However, there is an opportunity here as it is possible that the case for charities reform may nicely intersect with the federal government’s Senate reform initiative. Charities reform such as that envisioned by the Calgary conference participants could provide an opportunity for the Senate to flex its long-atrophied legislative muscles and, perhaps, to exercise its new-found independence. The issue is not innately partisan or ideological, and certainly party lines have not been established. The more tempered partisanship of the new Senate could appeal to charity leaders testifying on behalf of the sector. There is a pressing need for extensive consultations with the sector, particularly with the vast, non-politicized parts of the sector, and this is something that Senate Committee hearings could provide. Senate hearings could solve the problem that “we” face, and that is how to take the advocacy argument to the broader charities community, and to elements of that community that were largely absent from the Calgary gathering.
Charities reform is an issue that requires not only sober second thought but equally sober first and third thought. And, there is no rush. So, perhaps this is a juicy policy bone that the Trudeau government could throw to the Senate. Doing so would reduce the legislative load for the House of Commons, and it is an issue for which the Senate is particularly well-suited, better suited than the inherently more partisan House.
So, what is the bottom line to emerge from the Calgary conference? First, the case for more vigorous and less constrained policy advocacy by Canadian charities has been made, and largely accepted. While the case could still be consolidated and polished, the heavy lifting has been done. Second, the sector’s leadership needs to a draft an initial legislative amendment, the bone upon which the Senate and ultimately the House could chew. Third, it is essential to find a Senate sponsor, and suggest to the government and responsible ministers that the Senate provides a better initial forum than does the Commons. Fourth, the sector needs to participate vigorously in the Senate hearings, and in the Commons debate that would follow. Fifth, sector leaders have to promote a reasonable sense of urgency as the reform opportunity could disappear.
All of this is not exactly easy, but still is a strategy that requires only a manageable draw on sector resources and leadership. It is doable, and it would allow the sector to walk through the open door the federal government created, but a door that will not be open indefinitely.
If charities do not seize this opportunity, they will be outflanked more and more by other policy players ranging from partisan think tanks to angry blogs fired off at 1:00 in the morning, fuelled by too much alcohol and too little sleep. There is a serious risk that what has been called the “tethered advocacy” of charities will be lost in the din. At issue is how can charities play effectively in the expanding but increasingly crowded and unruly advocacy space? How do charities continue to provide thought leadership in such an environment?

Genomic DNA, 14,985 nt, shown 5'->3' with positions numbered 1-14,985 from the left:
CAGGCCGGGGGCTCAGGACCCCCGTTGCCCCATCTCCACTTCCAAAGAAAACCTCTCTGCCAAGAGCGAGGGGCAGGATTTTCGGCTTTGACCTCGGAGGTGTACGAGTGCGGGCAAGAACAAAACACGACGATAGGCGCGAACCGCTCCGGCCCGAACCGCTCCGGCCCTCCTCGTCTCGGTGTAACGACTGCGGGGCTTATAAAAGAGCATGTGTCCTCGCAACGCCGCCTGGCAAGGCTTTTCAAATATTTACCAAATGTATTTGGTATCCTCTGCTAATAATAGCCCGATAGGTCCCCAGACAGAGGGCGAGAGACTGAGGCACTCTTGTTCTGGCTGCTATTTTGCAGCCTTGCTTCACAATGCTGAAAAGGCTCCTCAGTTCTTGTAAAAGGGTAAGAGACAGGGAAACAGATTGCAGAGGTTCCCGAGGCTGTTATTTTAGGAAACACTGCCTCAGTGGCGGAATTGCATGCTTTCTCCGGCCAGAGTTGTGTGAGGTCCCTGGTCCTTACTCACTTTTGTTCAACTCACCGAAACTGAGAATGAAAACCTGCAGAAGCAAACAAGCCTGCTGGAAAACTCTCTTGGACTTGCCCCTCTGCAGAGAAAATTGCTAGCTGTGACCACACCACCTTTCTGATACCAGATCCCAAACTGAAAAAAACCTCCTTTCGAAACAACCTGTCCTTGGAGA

The foundations of Canadian charity law were put into place at a time when social media consisted of hand-written submissions by distinguished gentlemen to The Times of London and The Globe and Mail. The world has moved on, and if our understanding does not also evolve, charities will be outflanked by other nonprofit and private organizations, and by policy activists in the social media. “Thought leadership” is vigorously contested by hundreds, thousands of competitors and it is not clear that charities are well equipped.
What we know for certain is that the political world is not holding its breath, waiting for charities to be back. If we remain on the bench for the political game, our absence will not be lamented; it may not even be noticed. In terms of thought leadership, no one is likely to step aside, saying “Thank God, the charities are here!” The world will go on quite nicely without our engagement. If we want to be heard, we will have to do the shouting.
This leads me to a final point. There is a risk that the reform discussion will be too self-centred, focussed too much on what we, the charitable sector, needs. But why should Canadians and their political representatives care? What is the public interest? If we cannot identify and communicate the public interest, the door to a new relationship should close.
Gibbins, R. Call to Arms: Policy Advocacy and Canadian Charities. Calgary: Max Bell Foundation, 2016.
 Max Bell Foundation, “Call to Arms: A Consultation on the Future of Policy Advocacy by Charities in Canada.” Calgary, May 10-11, 2016.
 Here it should be stressed that both the conference and Call to Arms focussed on policy advocacy, which is part but not the entirety of political activities by charities.